"Low confidence in cybersecurity inhibits innovation”
July 8, 2015
Cybersecurity is becoming increasingly important, but low confidence in the security inhibits innovation, says Chief Information Security Officer (CISO) Ad Krikke from DSM. That is why he is not only a participant in the Information Security Management (ISM) program, but a designer too.
“I am not only a participant but a co-designer of the Information Security Management program too, because I think the topic is important to my employer. It is a topic that concerns the whole world. Security of information is an increasingly important issue; IT is part of more and more products.
That is also obvious at DSM. When people have no confidence in cybersecurity, they will not want to commit. Consider, for example, developers of new products. When they continue to see risks, it inhibits them from developing new ideas."
Making people aware of their behavior
What do you like about this program?
"The Information Security Management program addresses all three principles associated with information security. It concerns people, technology, and procedures. You learn that security is not just about technology, although that still has the greatest emphasis. Making people aware of their behavior and trying to change it is just as important. When companies talk about technology, it is often about technology in the short term. ISM discusses “security by design.”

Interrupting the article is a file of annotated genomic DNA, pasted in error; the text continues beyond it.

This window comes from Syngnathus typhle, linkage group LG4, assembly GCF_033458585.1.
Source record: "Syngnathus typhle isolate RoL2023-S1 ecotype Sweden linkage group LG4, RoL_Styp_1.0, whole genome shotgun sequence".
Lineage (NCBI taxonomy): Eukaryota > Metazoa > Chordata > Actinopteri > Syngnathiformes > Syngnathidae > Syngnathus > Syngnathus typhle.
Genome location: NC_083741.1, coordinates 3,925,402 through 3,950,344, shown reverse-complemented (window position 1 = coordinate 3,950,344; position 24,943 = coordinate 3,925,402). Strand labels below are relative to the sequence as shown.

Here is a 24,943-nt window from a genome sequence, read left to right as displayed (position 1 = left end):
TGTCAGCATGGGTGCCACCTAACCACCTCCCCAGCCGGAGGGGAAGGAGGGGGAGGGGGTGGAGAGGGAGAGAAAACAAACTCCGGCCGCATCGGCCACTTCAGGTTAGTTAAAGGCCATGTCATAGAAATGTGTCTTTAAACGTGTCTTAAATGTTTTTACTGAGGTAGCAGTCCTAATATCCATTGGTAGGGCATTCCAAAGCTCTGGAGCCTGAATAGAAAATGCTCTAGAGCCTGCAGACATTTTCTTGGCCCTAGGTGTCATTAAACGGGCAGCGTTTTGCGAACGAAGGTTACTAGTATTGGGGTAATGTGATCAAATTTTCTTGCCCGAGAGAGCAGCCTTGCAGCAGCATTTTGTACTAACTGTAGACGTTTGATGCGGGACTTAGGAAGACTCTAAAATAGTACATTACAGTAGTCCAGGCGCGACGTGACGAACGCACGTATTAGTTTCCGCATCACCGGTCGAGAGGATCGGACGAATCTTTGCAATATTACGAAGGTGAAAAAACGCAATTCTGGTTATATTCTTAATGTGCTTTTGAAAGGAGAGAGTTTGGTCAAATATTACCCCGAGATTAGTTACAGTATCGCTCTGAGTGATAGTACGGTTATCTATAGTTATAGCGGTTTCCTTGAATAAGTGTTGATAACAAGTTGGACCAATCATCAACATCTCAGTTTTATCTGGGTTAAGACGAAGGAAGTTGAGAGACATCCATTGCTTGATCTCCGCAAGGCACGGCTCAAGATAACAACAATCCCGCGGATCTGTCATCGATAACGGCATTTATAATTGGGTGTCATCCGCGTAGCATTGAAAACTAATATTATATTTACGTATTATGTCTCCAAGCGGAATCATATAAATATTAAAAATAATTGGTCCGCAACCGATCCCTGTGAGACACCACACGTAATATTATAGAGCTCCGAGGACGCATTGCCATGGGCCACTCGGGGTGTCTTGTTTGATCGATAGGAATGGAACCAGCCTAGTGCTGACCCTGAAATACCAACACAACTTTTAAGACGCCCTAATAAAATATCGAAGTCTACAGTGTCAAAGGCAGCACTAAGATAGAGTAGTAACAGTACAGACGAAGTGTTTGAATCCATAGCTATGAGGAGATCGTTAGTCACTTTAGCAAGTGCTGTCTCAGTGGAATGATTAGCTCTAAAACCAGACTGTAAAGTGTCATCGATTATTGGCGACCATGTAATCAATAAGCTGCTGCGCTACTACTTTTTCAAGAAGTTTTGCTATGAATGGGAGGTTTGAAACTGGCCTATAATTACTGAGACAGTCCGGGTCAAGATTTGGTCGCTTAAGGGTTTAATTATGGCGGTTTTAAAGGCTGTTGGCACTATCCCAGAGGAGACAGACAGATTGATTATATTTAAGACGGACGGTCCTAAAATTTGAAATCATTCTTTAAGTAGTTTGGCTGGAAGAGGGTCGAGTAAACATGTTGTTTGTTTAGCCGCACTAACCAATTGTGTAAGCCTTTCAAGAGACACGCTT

Failing to account for security at the design stage makes the project seven times more expensive. This means that you have to get people in an organization to spend extra money in advance. The program also discusses ways of achieving such commitment. The program also talks about procedures. Companies often think about ways to identify risks, but not always about who should do what once such risks have been identified."
Linking business drivers to KPIs
What important insight did you gain?
“I found the knowledge about how to apply the Business Balance Score very valuable. It is a way to link the business drivers to the KPIs of your security policy. That way, you involve the business much better in decisions regarding cybersecurity.
I also thought it worthwhile to speak to colleagues. As a CISO you are often a “lonely cowboy” within the organization. It is good to be able to assess whether you're doing well."
Have you approached things in a different way after the program?
"I have defined the link with the business better. I was already working on that because it is important for a policy's success. But an important eye-opener was how I could do that, namely by using the Business Balance Score. That way, you think about what concerns the business. The latter was an important message."
The program for you as a CISOMore information about ISM
The Information Security Management program – a joint program of TIAS School for Business and Society, Antwerp Management School, and EuroCIO – gives CISOs the knowledge they need to excel in their work environment.